Inbox: Will Gordon, KC Get on Track in '17?

Inbox: Will Gordon, KC Get on Track in '17?

Daily Clips

June 2, 2017


Inbox: Will Gordon, KC get on track in '17?

Beat reporter Jeffrey Flanagan answers fans' questions

June 2, 2017By Jeffrey Flanagan/

Royals remain targeted after slow start — by teams in contention

June 2, 2017By Rustin Dodd/KC Star

Hunter Dozier reinstated from 60-day disabled list; Paulo Orlando out until late July

June 2, 2017By Rustin Dodd/KC Star

Royals’ Eric Skoglund earns second start; Karns still recovering

June 2, 2017By Rustin Dodd/KC Star

Is an out ever better than a hit? It depends

June 2, 2017By Lee Judge/KC Star


Junis Leaves Redbirds Blue in 2-1 Win

Omaha claim 6th win out of 7 in series opener

June 2, 2017Omaha Storm Chasers

Dewees, pitching power Naturals to 6-5 win

Northwest Arkansas clinched first series at Frisco since July, 2015

June 2, 2017Northwest Arkansas Naturals

Offense Awakens in Victory

Rocks Smash 14 Total Hits in Win

June 2, 2017Wilmington Blue Rocks

Augusta blanks Legends 4-0

June 2, 2017Lexington Legends


18 former All-Stars to serve as Draft reps

Hall of Famer George Brett among dignitaries to appear at MLB Network on June 12

June 2, 2017By Mark Newman/

June 2, 2017 •


Inbox: Will Gordon, KC get on track in '17?

Beat reporter Jeffrey Flanagan answers fans' questions

June 2, 2017By Jeffrey Flanagan/

The Royals seemingly are stuck in the mud, eight games below .500 and unable to garner any momentum.

But you, Royals fans, are on top of your game. You fired off the best questions (and not everyone beat the drum about fire sales) we've had for an Inbox in years. So let's get started:

"@mh4655: @FlannyMLB How do you explain the rapid decline of this team? To me it just been startling"

It has been startling. Kansas City's offense has been dreadful, the bullpen has had its hiccups, and the starting rotation over the past two weeks has been wildly inconsistent. Yet they are 5 1/2 games out of first place in the American League Central. Every time you think the Royals might make one of their classic runs, they throw in a clunker. They had a chance to sweep the Indians on the road with their best pitcher on the mound on Sunday, but they got routed. Kansas City had a chance to take the series with Detroit and had a 3-0 lead with Ian Kennedy on the mound on Wednesday, but lost. The theme of the season so far.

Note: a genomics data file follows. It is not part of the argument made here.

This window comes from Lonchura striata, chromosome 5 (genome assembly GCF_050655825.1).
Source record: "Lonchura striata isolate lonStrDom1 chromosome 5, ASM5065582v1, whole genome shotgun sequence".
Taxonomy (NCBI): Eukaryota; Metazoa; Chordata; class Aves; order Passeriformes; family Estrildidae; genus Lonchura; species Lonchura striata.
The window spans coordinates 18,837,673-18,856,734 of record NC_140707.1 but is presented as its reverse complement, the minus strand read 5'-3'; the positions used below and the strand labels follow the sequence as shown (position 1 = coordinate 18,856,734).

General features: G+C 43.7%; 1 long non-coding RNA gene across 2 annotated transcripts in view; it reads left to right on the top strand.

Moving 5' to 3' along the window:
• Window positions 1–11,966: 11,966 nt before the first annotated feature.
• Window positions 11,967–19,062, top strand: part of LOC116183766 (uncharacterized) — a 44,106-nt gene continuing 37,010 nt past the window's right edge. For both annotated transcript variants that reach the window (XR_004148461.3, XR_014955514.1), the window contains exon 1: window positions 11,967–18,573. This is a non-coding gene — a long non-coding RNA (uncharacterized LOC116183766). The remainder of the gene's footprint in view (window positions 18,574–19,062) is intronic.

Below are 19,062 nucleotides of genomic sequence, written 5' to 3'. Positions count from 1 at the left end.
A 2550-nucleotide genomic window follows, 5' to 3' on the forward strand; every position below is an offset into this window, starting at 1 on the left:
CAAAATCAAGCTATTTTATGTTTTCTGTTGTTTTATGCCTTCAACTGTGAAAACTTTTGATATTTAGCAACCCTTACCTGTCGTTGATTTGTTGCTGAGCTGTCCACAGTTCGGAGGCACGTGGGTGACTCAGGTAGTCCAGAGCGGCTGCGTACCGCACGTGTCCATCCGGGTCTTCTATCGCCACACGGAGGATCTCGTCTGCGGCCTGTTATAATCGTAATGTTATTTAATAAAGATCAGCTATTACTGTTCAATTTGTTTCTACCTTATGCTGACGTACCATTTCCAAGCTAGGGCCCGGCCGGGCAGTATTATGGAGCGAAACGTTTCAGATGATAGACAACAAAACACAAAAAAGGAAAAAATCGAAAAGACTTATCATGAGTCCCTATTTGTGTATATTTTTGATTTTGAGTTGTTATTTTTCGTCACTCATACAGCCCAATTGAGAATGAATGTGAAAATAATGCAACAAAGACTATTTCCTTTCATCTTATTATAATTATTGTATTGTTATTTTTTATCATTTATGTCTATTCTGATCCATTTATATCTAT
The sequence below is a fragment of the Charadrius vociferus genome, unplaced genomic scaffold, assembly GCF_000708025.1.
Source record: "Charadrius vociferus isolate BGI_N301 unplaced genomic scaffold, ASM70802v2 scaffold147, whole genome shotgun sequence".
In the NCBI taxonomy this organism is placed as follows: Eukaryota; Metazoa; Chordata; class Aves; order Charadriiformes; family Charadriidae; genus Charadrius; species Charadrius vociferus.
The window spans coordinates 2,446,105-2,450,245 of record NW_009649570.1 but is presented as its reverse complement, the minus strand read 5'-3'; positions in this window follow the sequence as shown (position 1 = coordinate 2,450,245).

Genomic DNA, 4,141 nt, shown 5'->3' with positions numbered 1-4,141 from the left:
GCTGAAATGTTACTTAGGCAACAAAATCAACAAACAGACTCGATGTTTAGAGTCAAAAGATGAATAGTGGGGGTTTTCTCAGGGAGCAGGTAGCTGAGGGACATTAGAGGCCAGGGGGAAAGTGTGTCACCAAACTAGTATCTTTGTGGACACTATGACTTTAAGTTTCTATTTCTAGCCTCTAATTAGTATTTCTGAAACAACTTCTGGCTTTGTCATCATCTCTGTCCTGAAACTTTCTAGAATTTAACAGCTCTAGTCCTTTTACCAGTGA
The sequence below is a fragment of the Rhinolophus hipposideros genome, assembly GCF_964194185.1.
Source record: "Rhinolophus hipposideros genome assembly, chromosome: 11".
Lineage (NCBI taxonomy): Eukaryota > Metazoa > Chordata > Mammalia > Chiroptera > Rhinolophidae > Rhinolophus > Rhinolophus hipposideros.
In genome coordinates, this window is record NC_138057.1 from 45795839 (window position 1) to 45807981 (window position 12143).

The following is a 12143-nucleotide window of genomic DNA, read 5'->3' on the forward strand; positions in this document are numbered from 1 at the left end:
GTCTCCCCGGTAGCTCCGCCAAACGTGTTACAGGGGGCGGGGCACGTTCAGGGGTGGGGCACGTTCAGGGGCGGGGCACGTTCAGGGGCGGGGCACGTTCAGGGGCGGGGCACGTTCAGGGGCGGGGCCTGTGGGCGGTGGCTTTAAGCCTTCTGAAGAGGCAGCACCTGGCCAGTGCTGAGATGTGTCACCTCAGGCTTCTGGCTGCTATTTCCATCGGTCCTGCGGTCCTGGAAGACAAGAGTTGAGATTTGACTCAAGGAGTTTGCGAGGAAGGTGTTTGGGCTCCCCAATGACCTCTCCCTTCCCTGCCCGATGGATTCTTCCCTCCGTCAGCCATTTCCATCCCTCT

"@donsummer: @FlannyMLB Do you have any hope for Hammel, Kennedy, Gordon?"

Actually, I thought the life on Kennedy's four-seam fastball returned on Wednesday night, so I think he's close to being himself again. Jason Hammel made an adjustment with his setup that worked in New York, and worked for four innings on Monday, so I think he's close. The Alex Gordon situation is the most puzzling on the team right now. Manager Ned Yost and general manager Dayton Moore haven't told me this yet, but they have to be close to thinking Gordon is a platoon player now. Gordon is a four-time Gold Glove Award winner, and defense matters to Moore and Yost, so that's what is keeping him in the lineup. But it's painful to watch Gordon at the plate right now.

"@ModeratelySuper: @FlannyMLB If we're going to do a complete rebuild, does it make sense to listen to offers for Salvy and Duffy, too?"

This won't be a complete rebuild. Not a chance. And I'm not sure why fans on Twitter are so anxious to blow up this team and start over -- the guess here is that some fans don't remember the agony of 28 years of hopelessness before the Royals turned it around in 2013. They are not going to trade Danny Duffy or Salvador Perez.

"@teriadams80: @FlannyMLB Can everyone go one day NOT talking trade and focus on positive team attributes?"

Most of the fire sale noise on Twitter is just snark. If Kansas City is 10 or 15 games out in late July, sure, Moore will deal some of his pending free agents. But for attendance reasons, new television contract reasons (the current FOX deal expires after 2019), clubhouse atmosphere reasons, Moore isn't interested in gutting the team and living through 100-loss seasons.